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Indicted GOP lawmaker announces he'll continue campaigning

Indicted GOP lawmaker announces he'll continue campaigning
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Rep. Chris CollinsChristopher (Chris) Carl CollinsGOP senator on Trump pardons: 'It is legal, it is constitutional, but I think it's a misuse of the power' Nothing becomes Donald Trump's presidency like his leaving it Pardoning elected officials sends the wrong message MORE (R-N.Y.) announced Wednesday plans to "actively campaign" despite previously announcing his campaign suspension. 

Collins was arrested and charged with federal securities fraud in August. Shortly after the indictment, he announced he would suspend his re-election campaign.

"Voters can be assured that with the turn of recent events, they can count on me to actively campaign for Congress, and to serve should voters re-elect me. The stakes are too high to allow the radical left to take control of this seat in Congress. Their Agenda is clear," he said in a statement on Twitter.

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Collins promised he would "work to ensure the 27th Congressional District remains in Republican hands, while I fight to clear my good name in the courts."

He faces Democrat Nate McMurray in the election. The Cook Political Report earlier this week changed its prediction for the race from "likely Republican" to "lean Republican."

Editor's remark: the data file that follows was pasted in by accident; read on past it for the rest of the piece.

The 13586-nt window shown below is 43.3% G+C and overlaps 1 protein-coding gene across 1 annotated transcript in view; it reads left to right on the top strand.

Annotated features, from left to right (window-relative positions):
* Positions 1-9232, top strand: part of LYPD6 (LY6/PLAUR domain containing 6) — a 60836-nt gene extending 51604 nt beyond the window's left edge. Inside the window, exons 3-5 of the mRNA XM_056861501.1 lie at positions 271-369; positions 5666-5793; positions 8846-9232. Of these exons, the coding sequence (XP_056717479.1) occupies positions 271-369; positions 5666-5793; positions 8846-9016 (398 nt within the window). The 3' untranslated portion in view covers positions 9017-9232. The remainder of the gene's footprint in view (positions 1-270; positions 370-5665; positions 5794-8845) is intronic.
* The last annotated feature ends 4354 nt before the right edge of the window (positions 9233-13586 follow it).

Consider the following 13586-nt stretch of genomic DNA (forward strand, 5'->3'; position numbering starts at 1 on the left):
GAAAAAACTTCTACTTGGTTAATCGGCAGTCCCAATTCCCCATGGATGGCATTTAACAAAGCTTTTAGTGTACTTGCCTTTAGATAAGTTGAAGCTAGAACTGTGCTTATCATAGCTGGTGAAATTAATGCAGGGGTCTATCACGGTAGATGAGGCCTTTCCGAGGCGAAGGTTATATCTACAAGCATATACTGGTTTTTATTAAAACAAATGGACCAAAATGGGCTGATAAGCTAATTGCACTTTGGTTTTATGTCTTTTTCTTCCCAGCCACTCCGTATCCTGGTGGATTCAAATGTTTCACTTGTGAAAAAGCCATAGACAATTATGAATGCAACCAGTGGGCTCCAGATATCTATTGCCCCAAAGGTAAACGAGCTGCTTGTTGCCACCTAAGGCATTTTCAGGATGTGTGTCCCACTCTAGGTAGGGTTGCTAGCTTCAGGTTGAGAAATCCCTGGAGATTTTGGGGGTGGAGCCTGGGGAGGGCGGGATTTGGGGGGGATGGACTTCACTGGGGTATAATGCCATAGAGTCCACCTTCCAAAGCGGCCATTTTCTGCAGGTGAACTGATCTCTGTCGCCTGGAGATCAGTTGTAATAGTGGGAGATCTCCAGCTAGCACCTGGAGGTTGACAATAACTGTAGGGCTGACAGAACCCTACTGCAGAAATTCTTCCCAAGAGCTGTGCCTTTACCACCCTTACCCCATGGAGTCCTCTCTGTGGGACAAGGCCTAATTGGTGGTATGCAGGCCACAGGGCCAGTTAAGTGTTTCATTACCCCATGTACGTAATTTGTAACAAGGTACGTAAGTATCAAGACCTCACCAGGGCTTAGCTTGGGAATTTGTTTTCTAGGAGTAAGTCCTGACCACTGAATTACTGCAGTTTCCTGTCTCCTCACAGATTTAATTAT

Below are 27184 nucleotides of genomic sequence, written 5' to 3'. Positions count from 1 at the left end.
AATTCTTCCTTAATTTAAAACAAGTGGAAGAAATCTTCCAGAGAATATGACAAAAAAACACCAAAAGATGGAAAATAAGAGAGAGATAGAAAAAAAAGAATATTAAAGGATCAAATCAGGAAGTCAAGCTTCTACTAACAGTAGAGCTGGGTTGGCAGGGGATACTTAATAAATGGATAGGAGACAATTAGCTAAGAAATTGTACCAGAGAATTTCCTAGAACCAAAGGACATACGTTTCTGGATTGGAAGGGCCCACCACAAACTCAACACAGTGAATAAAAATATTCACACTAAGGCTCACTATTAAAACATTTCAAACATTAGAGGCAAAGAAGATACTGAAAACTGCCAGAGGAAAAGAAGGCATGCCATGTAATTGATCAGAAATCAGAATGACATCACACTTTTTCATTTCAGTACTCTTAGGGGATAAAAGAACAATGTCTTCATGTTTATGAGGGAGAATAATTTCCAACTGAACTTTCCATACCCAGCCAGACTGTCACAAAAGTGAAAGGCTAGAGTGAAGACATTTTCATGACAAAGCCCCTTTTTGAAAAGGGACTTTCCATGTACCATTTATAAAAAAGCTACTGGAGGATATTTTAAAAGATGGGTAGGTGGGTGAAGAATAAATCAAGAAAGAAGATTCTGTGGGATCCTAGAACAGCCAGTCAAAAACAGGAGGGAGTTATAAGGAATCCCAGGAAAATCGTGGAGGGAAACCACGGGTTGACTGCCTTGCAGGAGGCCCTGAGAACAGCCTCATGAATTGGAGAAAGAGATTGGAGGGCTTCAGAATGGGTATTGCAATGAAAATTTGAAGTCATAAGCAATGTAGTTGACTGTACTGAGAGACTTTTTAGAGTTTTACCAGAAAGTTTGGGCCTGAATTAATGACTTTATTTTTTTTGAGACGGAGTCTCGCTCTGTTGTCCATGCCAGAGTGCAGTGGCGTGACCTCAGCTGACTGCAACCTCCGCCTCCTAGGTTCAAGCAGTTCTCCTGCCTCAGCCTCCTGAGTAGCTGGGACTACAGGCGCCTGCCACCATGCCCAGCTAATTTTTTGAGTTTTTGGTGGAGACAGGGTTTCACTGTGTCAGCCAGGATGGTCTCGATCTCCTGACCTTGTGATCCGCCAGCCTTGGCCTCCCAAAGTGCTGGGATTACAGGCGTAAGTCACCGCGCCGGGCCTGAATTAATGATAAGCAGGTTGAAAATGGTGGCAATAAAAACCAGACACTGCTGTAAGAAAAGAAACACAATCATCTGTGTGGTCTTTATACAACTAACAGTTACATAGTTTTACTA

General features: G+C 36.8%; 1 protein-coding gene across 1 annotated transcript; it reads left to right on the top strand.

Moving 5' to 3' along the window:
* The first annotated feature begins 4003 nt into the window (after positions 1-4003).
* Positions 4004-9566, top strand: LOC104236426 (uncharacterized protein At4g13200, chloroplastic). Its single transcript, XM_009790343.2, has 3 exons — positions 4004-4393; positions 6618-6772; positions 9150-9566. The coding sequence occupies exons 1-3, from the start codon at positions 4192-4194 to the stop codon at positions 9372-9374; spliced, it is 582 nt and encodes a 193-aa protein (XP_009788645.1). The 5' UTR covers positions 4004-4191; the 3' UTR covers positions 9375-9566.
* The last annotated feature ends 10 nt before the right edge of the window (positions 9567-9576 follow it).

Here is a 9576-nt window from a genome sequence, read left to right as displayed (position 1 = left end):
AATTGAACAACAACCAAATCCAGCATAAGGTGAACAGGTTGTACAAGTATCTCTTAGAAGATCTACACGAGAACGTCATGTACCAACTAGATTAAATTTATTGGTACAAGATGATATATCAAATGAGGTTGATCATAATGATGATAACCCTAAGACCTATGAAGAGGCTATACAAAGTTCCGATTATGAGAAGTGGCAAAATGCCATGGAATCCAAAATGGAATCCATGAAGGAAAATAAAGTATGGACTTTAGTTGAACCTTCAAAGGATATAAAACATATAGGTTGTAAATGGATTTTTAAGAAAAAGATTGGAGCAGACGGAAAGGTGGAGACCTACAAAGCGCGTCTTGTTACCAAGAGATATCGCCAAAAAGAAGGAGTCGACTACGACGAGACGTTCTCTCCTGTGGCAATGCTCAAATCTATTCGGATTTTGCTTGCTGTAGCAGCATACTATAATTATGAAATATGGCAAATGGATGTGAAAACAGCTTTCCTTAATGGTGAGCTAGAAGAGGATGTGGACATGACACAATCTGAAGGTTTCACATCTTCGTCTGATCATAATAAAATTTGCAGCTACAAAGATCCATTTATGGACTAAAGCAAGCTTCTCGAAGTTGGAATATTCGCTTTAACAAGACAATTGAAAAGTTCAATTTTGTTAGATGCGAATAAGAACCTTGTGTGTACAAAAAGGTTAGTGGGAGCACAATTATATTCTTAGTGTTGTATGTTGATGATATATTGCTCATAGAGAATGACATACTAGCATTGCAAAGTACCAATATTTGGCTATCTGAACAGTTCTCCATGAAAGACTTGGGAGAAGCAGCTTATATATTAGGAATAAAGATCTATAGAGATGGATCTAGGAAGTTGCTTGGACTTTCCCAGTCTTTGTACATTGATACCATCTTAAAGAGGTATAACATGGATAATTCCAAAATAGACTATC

Buffalo News first reported Monday the embattled congressman's name would remain on the ballot in November despite Republicans' efforts to find a way to remove it and recruit a new candidate.

Collins — one of President TrumpDonald TrumpGiuliani used provisional ballot to vote in 2020 election, same method he disparaged in fighting to overturn results Trump gets lowest job approval rating in final days as president Fox News' DC managing editor Bill Sammon to retire MORE's closest allies in the House — pleaded not guilty to charges of securities fraud and lying to the FBI about his alleged attempt to tip off family members on nonpublic stock information about Innate Immunotherapeutics, a biopharmaceutical company in which he was a shareholder and sat on the board.

Collins' son, Cameron, and his future father-in-law, Stephen Zarsky, were also charged with lying to investigators and insider trading.

The House Ethics Committee voted unanimously to establish an investigative subcommittee to look into the allegations against Collins earlier this month.

Collins' reversal comes after he released a statement in August saying, “After extensive discussions with my family and my friends over the last few days, I have decided that it is in the best interests of the constituents of NY-27, the Republican Party and President Trump’s agenda for me to suspend my campaign for re-election to Congress.”

-Updated 4:14 p.m.